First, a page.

1) The post-9/11 selloff saw a panic selloff and primary low, which was followed a rally, but did not retest the old low until almost a year later. The test was unsuccessful, and it was followed by a double bottom in late 2002.
      2) 2008 saw an lows in October and November, which could be described at primary lows (at the time). The market rallied and unsuccessfully retest the old low. It wasn’t until March 2009 that the final low was made.

      1. Cam – Sorry, could you pls clarify what you mean by successful or unsuccessful retest.

        Does unsuccessful retest mean that the market went under the previous (or primary) low or stayed above the previous (or primary) low?

        Does successful retest mean a double (or triple) bottom?


  3. ummm… wouldn’t a 9 million headline number be extremely bad hence bearish?

    Or is this a case of “it’s so bad, how much worse could it get”?

    1. Yes it would be very very bad. But then we’ve had good headlines and the market hasn’t responded. If we get a bad headline and the market doesn’t react negatively, then that would be a sign that the market is washed out.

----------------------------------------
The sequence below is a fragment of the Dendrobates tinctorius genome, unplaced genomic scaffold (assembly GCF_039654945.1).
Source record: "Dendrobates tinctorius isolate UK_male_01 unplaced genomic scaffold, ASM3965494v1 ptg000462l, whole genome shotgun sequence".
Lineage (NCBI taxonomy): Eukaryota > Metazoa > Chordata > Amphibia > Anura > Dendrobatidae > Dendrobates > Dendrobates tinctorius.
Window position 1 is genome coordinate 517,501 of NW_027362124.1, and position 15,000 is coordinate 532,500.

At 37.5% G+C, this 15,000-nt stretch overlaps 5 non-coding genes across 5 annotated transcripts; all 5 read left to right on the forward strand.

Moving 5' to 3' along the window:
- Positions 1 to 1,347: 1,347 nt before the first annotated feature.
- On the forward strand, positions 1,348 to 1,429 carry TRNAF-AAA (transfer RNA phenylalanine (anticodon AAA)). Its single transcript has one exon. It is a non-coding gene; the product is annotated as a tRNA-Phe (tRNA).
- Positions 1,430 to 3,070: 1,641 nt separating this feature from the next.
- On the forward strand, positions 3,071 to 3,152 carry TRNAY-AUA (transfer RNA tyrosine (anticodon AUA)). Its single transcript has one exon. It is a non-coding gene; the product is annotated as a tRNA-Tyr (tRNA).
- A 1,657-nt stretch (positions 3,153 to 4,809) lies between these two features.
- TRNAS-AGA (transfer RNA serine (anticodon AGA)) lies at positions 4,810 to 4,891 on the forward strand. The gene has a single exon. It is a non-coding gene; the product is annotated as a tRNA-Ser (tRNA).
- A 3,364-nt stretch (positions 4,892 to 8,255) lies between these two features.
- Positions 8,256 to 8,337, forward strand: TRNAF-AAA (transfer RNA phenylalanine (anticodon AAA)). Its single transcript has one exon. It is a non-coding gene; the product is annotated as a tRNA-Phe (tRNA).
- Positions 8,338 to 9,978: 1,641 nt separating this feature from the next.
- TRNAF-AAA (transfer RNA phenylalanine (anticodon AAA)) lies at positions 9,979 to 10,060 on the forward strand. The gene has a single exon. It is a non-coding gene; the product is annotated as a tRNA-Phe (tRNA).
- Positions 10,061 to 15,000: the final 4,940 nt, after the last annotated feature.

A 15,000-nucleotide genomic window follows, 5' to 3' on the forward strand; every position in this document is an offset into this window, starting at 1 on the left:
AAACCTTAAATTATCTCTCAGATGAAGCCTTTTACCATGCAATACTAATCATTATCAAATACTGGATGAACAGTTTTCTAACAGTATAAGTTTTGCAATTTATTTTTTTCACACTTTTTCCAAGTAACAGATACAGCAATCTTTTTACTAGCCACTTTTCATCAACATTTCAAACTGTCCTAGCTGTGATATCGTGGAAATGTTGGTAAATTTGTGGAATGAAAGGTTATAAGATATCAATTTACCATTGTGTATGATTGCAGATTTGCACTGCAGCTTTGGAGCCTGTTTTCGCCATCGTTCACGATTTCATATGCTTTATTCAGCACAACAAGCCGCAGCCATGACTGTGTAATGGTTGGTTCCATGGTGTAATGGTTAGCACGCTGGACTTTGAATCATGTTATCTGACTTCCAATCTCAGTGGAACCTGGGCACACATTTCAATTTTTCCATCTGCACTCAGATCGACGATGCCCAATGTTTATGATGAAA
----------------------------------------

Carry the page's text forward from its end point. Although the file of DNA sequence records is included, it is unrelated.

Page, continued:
4. I quote Cam;
    “The market action in 2008 did show three similar instances of large single-day gains, with mixed subsequent results”.
    What is depicted in the graph is a double bottom in November’08 and March 2009 after 66% loss in a large index (S&P 500).
    So, at some point, most asset classes become too cheap to pass by after loss of 50-60% value.
    Here are examples:
    1. US real estate from peak to bottom circa (2007-2012), lost 50% value give or take (many Americans back then owned more than one homes; the common non-sensical wisdom they had learnt was that houses always sell in America!).
    2. S&P 500 2003 bottom, 2009 bottom: in the first instance, 50% loss. In the second instance 66% loss from the peak.
    3. Gold from 2011 to 2019 (40% loss). Oil seems different (LOL).
    Here is my conclusion:
    1. Whether there is a durable bottom, depends IMHO on how much was lost prior to the bottom. After loss of 66%, stocks had no where to go but up, especially with the Fed coming to the rescue in 2008 (yes, without Fed, we could have lost 80%). Cam is absolutely right, usually a bottom must get a successful retest.
    2. For now, the VIX index going lower (as stocks decline) is a fairly good sign of a market bottom.
    3. I just came out of a corporate meeting and the average Joe Six pack is still bullish (!!). Most of my colleagues are looking to invest capital as they see this as a “back up the truck” and buy moment. Market bottoms are usually accompanied by people liquidating portfolios (not asking how much more can they invest). This group of colleagues was wildly bullish two years ago and too bearish in 2011 when S&P 500 was 1100 (they do not read Cam!)! Incidentally, our business is down 40%.